Is Demographics Destiny?
by Tom Donelson on November 12, 2012 at 8:39 AM
If someone would tell me that Romney would have received, as a percentage, almost as many votes from gay voters as Hispanics or Asian voters, I would say no way. Romney's defeat can be attributed to two things, a massive turnout among minorities and retrenchment among many white voters. Call it the double whammy in which many blue collar whites stayed home and the Democratic base came out in full force.
For every new black voter Obama obtained, Hispanics provided another five new voters. The Republican percentage among Hispanics has gone from over 40% to 27% since 2004, and the Republicans right now are at an Electoral College disadvantage. Now a few notes on Demographics. While the media harps on the women vote, what is missing in the debate is that there are two major factors for why women vote Democratic. The first factor is single women are becoming a greater percentage of women voters and the second factor is that single woman are more likely to be poorer, less educated and minorities. So the women gap is as much a minority gap as minority women, like their white counterparts, are ten points less likely to vote Republican than their male counterpart. White women as a group including single women voted Republican by an eight point margin. The reason that women vote Democratic and Men vote Republican is not because "Men are from Mars and Women are from Venus", but single women are more dependent upon government aid for their income compared to married women. For some single women, the government is both daddy and husband, and to vote against the Democrats is divorcing yourself from those government programs.
Youth voters voted Obama, but again, young white male voters voted Romney. So the driving force behind the youth votes going Democratic is a minority problem for Republicans as much as anything else. Minorities make a larger share of young voters than any other groups and this represents the difference. Young Hispanics voters are one of the major driving factors behind the complete collapse of Republican support among Hispanics. In 2008, young Hispanics gave Obama a 3 to 1 margin and they did in 2012. What changed is that many of these young voters who were 26 years or older in 2008 continued their three to one margin when they turned 30. Hispanics votes 30-39 were similar than their younger Hispanics voters in their margin for Obama.
The biggest surprise was that Asians voted even more for Obama than Hispanics and that could be a reflection of what they perceive as Republicans being anti-immigration. More Asian immigrants came into the United States than Hispanics in 2011, so immigration may play a bigger role with Asian voters than previously thought.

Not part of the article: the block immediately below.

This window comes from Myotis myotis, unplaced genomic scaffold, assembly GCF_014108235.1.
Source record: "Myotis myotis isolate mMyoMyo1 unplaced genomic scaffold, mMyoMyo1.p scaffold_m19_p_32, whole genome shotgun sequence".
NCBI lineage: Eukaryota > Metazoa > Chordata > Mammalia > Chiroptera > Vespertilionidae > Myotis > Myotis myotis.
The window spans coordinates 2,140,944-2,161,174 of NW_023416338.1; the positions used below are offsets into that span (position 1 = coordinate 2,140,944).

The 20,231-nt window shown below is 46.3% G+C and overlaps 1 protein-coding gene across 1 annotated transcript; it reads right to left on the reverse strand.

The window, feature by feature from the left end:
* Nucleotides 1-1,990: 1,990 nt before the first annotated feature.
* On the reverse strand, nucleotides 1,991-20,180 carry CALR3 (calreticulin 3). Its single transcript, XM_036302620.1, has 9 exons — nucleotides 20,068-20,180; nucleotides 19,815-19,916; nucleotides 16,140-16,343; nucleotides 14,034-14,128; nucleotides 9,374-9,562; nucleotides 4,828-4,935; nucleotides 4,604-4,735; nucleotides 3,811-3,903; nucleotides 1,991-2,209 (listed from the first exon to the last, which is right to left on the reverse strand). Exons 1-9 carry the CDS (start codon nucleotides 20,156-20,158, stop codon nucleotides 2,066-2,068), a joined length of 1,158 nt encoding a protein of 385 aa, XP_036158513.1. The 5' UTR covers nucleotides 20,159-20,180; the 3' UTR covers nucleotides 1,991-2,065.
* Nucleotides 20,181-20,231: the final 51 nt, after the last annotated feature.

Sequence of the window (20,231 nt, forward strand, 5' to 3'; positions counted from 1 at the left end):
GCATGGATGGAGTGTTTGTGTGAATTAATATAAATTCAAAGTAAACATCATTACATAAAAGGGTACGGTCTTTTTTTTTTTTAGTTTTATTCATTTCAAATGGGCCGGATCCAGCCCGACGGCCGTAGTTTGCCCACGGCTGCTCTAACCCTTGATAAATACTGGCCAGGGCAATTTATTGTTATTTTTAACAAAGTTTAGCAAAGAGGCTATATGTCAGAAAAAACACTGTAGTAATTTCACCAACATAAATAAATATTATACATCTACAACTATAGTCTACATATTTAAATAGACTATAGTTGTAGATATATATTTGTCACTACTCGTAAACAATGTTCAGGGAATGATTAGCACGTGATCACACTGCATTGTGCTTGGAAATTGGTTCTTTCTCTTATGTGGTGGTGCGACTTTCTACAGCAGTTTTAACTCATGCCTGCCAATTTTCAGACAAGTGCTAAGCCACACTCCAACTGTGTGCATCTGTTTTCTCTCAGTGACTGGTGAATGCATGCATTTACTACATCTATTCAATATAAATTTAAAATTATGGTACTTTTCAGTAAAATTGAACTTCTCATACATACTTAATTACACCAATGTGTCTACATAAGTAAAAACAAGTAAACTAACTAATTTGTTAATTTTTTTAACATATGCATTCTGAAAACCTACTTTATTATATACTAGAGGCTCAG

The other aspect is that many blue collar whites did not vote as those voters, Obama views as “Bitter Clingers”, simply stayed home. They may have not liked Obama, but they obviously weren’t thrilled with Romney either. Jewish voters moved closer with the Republicans in this election, and depending upon Obama's policies toward Israel, may determine whether more Jewish voters continuef move toward Republicans.
Another aspect is the African-American voters. As Sean Trende noted, there were only 300,000 additional voters, and the question that remains is, can Democrats get many more African-American voters? Republicans are so far behind in obtaining support from Black voters, but a smaller turnout or Republicans grabbing a few extra votes could tip the balance of many Midwest states back to Red. Democrats are not going to keep getting 95% of Black voters into the future and any drop in African-American voters’ turnout changes the dynamic of many races throughout the Midwest.
The final aspect of this election is that the myth that lower voter turnout benefits Republicans has been proven wrong as Democrats GOTV team showed that in an election where voter participation went down, they can out hustle Republicans. If anything, the Republicans needed an increase in voter turnout in 2012, since they did not maximize their potential and the left did.
In the past, American history has shown that coalitions don’t last forever and often break up as many different groups rebel against each other for what their Party should stand for. Both Parties have problems with their coalition. The media have covered Republicans problems but have ignored what has occurred on the left. Obama has built a leftist coalition of minorities, public sector unions, rich liberals and environmentalists. What Obama has going for him is a pliable media that has all become an auxiliary of the Democratic Party while parroting his views as gospel truth. Obama and the left have destroyed the Democratic Center. As Bret Hume noted, many moderates who prefer not to identify themselves with the left gave around 55% of their vote to Obama. However, many of these voters are closer to Erskine Bowles, who chaired Obama's deficit commission. What the media fails to recognize is the Bowles-Simpson report was the complete rejection of Obamanomics, and the nation is still split.
Both Parties have their problems, but for the long term, good policies are good politics. Obama's policies are not long term good policies as the Middle Class have seen their income drop in what Obama called a recovery. Obama has managed with help from the Media to convince more than half of America that today's present economic situation is Bush’s fault. In 2016, the failed policies of Obama can’t be blamed on Bush, but Obama. We may see the fruit of Obamanomics blossom in the next four years and those fruits may be bitter. That will change the dynamic of Obama's leftist coalition.